About 7 minutes intense weight lifting = 30 minutes of treadmill time

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    running all the time takes a toll on the knees/joints too... especially if you don't have correct form- and A LOT of people have terrible form.

    as stated above- weightlifting has cardio benefits... and its actually better for increasing your metabolism- ie burning fat/calories outside of workouts.

    (more muscle = higher metabolism)

    also- beware the elliptical.
    yes it reduces impacts on the joints... but its been found to cause a different set of injuries

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    Quote Originally Posted by Nitey View Post
    Hey PBM could you further elaborate on why you advise in doing cardio before weight training? I often do it afterwards. My goals are weightloss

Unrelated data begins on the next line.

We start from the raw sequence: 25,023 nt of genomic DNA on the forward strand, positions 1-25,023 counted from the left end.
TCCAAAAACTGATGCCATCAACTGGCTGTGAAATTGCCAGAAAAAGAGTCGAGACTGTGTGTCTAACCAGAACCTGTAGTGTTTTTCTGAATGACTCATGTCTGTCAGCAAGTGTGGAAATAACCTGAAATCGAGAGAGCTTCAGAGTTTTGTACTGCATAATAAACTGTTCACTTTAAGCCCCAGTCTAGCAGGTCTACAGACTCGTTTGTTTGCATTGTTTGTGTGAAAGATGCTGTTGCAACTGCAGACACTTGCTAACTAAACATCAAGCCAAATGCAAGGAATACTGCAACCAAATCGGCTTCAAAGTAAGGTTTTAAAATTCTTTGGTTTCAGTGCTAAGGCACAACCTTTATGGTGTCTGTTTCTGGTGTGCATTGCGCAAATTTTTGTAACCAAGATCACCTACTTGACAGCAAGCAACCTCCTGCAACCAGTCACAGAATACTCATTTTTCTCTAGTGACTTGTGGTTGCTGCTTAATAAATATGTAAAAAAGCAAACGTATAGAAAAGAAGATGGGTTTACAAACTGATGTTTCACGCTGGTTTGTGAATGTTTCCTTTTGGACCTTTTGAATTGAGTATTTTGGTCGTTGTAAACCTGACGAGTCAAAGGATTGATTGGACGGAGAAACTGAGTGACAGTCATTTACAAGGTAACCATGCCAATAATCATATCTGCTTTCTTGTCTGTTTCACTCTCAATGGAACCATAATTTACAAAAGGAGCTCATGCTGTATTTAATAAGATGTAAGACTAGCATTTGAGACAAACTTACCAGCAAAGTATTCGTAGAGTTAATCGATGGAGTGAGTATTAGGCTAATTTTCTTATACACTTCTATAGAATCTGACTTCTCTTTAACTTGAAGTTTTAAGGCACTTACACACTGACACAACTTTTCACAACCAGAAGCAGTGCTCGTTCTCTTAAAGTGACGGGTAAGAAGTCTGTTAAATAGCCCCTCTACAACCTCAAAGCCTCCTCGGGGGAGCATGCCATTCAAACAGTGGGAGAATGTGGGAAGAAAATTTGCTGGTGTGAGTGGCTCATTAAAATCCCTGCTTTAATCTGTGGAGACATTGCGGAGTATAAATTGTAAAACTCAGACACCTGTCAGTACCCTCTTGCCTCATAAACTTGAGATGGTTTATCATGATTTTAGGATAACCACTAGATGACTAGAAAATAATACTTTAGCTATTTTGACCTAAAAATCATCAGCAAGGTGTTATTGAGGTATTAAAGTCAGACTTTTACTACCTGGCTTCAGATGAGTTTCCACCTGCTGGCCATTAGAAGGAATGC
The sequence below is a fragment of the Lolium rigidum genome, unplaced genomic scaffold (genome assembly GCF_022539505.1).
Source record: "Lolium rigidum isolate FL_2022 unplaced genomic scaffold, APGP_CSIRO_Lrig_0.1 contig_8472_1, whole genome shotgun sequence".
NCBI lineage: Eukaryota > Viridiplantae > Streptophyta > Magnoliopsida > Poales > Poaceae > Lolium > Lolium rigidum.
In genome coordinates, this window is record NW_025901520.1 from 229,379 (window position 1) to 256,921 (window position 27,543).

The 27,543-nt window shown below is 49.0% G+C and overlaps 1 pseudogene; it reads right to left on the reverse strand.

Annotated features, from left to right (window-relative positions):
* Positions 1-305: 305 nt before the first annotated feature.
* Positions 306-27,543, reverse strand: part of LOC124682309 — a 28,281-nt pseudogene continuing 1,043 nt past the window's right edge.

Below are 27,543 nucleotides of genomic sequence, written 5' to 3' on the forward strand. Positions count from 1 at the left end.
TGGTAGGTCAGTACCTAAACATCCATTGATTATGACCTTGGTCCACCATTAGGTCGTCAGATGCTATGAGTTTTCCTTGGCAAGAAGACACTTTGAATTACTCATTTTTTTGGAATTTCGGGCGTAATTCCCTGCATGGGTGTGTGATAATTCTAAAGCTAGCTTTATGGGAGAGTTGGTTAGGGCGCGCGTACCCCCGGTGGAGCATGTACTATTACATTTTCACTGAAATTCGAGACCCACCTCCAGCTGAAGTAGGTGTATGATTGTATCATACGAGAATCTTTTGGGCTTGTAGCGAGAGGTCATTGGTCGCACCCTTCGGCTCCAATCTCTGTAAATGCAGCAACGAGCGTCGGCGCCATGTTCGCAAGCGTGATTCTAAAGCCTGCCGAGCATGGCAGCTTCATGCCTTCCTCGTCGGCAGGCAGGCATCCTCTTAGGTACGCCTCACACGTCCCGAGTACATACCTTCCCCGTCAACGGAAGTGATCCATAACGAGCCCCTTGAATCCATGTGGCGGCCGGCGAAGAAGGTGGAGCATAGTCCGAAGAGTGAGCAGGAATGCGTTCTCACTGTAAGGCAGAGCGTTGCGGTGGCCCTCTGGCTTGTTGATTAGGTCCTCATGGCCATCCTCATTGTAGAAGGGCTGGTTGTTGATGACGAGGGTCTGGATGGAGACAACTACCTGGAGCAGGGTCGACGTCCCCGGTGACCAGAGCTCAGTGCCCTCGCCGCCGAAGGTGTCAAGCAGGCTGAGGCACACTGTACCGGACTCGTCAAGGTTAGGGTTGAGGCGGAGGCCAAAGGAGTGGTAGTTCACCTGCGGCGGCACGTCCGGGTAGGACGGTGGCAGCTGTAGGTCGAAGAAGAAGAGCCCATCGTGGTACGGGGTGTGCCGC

I must've been high when I replied. I meant to say weights first, cardio second.
    "The biggest adversary in our life is ourselves. We are what we are, in a sense, because of the dominating thoughts we allow to gather in our head. All concepts of self-improvement, all actions and paths we take, relate solely to our abstract image of ourselves. Life is limited only by how we really see ourselves and feel about our being. A great deal of pure self-knowledge and inner understanding allows us to lay an all-important foundation for the structure of our life from which we can perceive and take the right avenues.”

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    Quote Originally Posted by PeanutButterMunky View Post